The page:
Academic journal article International Journal of Education and Development using Information and Communication Technology

ICT and Instructional Innovation: The Case of Crescent Girls' School in Singapore

Academic journal article International Journal of Education and Development using Information and Communication Technology

ICT and Instructional Innovation: The Case of Crescent Girls' School in Singapore

Article excerpt

INTRODUCTION

Teachers around the world have long felt a gap between global policy rhetoric on the imperative of promoting students' 21st Century competencies and the lack of specific tools for teachers to build these competencies into their lessons. In particular, it is tempting to believe images of the power of new technologies to transform schooling, making the learning environment more engaging and student-centered and the learning itself deeper and more powerful. But in real classrooms, the challenges of integrating information and communication technologies (ICT) and new pedagogies in ways that enhance rather than compromise academic success are ever-present, both in developing countries and in contexts such as Singapore that are further along the path. The research described in this paper offers a lens into what it takes to help ICT reach its potential for teaching and learning.

The focus of this paper is a global professional development program called 21st Century Learning Design (21CLD), which helps teachers design academic lessons that include opportunities for students to develop 21st Century competencies such as collaboration, knowledge construction, and the powerful use of ICT for learning. The setting of this study is Crescent Girls' School (Crescent) in Singapore, a high-performing, well-resourced secondary school for girls that has been on a journey to leverage ICT for instructional innovation for over a decade. Crescent adopted the 21CLD approach school-wide in 2012, and has since leveraged it systemically to deepen the 21st Century competencies embedded into its instructional programs while continuing to promote academic excellence.

A striking element of the description of Crescent, later in this paper, is the pervasiveness of ICT throughout the school, both in access and in instructional use. We offer this case to demonstrate principles that are important in any setting in which teachers wish to take steps toward ICTenabled student-centered pedagogies, whether those are first steps or simply next steps.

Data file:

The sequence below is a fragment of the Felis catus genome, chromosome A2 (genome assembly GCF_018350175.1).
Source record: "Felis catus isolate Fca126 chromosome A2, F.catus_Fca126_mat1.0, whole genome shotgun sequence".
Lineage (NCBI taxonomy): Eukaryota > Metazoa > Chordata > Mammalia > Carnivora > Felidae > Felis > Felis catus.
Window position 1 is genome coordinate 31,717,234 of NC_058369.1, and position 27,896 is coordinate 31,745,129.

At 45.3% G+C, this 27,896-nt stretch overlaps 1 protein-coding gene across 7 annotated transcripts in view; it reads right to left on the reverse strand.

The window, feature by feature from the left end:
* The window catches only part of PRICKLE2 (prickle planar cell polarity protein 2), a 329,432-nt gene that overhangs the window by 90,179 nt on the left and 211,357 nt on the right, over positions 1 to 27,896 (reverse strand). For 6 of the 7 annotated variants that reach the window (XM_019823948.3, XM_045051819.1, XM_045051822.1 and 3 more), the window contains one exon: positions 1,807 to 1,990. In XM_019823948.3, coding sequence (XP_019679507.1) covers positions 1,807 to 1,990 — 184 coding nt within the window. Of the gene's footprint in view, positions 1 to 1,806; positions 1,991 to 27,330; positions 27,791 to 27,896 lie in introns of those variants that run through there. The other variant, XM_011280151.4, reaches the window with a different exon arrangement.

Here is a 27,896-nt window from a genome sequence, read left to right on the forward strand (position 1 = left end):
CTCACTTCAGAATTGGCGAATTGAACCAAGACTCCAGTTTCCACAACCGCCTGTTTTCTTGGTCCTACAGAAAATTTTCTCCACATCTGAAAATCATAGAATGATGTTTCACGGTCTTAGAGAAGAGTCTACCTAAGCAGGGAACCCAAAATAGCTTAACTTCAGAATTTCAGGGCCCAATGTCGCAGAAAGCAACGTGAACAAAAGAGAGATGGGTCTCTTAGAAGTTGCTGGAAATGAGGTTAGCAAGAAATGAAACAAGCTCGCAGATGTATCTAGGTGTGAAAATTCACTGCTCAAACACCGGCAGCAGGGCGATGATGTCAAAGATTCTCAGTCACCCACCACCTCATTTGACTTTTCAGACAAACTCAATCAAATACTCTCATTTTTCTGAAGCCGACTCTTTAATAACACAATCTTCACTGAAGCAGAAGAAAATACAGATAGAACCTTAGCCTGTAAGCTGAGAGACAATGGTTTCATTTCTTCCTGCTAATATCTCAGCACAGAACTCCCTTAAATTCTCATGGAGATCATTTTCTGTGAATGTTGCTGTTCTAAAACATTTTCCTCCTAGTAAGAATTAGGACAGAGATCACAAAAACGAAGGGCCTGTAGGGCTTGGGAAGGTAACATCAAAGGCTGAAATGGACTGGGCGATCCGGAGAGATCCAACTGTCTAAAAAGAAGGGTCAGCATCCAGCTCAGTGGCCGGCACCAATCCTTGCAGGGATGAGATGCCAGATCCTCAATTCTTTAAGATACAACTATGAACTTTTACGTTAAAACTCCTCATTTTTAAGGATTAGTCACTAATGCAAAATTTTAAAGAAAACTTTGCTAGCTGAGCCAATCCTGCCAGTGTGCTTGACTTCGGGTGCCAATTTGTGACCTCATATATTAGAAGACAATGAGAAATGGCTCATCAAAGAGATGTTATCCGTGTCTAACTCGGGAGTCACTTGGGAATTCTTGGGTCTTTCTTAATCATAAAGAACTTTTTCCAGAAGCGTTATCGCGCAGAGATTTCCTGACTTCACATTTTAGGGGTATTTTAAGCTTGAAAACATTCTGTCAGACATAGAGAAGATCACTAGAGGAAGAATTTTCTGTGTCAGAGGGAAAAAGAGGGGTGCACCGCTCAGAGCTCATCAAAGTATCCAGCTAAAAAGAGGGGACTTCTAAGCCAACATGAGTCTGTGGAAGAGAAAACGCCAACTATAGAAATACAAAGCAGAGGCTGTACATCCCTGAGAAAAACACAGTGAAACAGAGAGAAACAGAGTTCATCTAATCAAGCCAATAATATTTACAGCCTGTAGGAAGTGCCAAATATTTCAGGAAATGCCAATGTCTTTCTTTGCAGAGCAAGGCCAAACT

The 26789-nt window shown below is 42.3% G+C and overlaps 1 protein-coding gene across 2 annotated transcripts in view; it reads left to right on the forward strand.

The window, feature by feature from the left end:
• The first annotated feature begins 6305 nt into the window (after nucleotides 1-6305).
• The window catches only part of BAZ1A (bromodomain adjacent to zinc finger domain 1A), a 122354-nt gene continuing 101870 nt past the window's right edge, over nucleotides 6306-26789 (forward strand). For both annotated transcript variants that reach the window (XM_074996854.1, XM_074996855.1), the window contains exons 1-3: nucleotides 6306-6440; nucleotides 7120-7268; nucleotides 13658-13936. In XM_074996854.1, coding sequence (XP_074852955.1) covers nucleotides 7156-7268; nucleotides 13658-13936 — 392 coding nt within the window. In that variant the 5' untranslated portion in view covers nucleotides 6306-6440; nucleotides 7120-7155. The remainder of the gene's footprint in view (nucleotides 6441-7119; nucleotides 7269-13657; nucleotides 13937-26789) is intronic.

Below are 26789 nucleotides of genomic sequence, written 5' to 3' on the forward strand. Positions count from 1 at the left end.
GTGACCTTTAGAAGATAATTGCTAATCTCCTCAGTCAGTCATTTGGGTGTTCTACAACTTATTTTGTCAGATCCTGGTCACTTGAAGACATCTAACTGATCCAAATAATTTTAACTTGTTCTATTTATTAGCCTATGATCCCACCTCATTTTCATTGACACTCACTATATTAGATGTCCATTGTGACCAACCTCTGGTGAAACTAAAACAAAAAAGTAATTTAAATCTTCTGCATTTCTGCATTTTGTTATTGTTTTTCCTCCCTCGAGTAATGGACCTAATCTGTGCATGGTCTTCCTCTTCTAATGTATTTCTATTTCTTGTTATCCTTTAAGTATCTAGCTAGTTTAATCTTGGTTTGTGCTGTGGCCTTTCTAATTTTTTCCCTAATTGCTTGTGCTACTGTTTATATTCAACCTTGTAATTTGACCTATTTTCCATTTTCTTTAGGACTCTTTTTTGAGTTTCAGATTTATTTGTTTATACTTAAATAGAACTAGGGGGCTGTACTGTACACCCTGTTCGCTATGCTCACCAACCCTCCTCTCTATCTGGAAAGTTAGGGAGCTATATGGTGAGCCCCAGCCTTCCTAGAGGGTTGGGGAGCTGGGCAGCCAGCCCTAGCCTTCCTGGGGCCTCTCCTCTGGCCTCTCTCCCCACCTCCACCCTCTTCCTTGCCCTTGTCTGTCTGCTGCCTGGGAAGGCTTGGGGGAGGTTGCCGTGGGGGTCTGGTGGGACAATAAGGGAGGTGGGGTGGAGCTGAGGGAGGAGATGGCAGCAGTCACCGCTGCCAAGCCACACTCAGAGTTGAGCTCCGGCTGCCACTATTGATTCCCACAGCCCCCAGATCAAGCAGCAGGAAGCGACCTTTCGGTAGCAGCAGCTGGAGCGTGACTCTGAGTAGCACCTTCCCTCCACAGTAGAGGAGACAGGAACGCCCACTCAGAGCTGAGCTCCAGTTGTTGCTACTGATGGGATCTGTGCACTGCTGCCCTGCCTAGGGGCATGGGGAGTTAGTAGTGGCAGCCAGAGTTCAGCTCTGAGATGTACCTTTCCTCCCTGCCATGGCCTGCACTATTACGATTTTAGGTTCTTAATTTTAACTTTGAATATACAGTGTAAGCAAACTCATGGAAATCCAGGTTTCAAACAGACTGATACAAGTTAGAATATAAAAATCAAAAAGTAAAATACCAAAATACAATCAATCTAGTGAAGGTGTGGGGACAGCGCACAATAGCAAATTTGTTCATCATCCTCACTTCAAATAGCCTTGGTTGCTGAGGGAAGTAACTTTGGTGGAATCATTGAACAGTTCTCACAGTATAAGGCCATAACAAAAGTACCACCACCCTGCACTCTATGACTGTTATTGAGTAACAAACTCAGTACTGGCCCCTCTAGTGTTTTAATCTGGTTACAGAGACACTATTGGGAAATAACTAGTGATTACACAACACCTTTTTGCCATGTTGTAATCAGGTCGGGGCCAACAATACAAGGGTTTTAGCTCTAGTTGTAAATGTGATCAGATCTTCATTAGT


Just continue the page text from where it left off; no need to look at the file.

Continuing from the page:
This paper examines the process of ICT-supported instructional transformation from three vantage points:

1) A program that provides a framework and tools for teachers;

2) The leadership structures and strategies within a school that can encourage and enable teachers to innovate; and

3) The view from the classroom, with a case of a Communicative Arts lesson that uses ICT to promote students' knowledge construction and collaboration competencies.

THEORETICAL FRAMEWORK AND PROGRAM DESIGN

21CLD grew out of a global multi-year research program called Innovative Teaching and Learning (ITL) Research (Shear, Gallagher, & Patel, 2011). The intent of ITL Research was to study ICTenabled educational innovation and its school and national-level facilitators across a wide range of countries. The conceptual framework that grounds both programs is strongly rooted in decades of research in the learning sciences (Bransford, Brown, & Cocking, 2000; OECD, 2010; Sawyer, 2006) and in leading international frameworks for 21st Century skills (ISTE, 2008; Law, Pelgrum, & Plomp, 2008; Partnership for 21st Century Skills, 2009; UNESCO, 2008).

In 21CLD, primary elements of 21st Century teaching and student skills are defined as six dimensions that research has shown to tie to improved student outcomes: collaboration, knowledge construction, skilled communication, real-world problem-solving and innovation, use of ICT for learning, and self-regulation (see Table 1). The focus of the program is the lesson (called a "learning activity" in 21CLD) and the opportunities it provides for students to learn and practice these skills. Based on a toolset developed in ITL Research and validated in multiple countries (Gallagher, Shear, Patel & Miller, 2011), 21CLD provides detailed definitions, examples and rubrics for each of these dimensions that help teachers analyse the strength of a given lesson through the lens of that dimension. …

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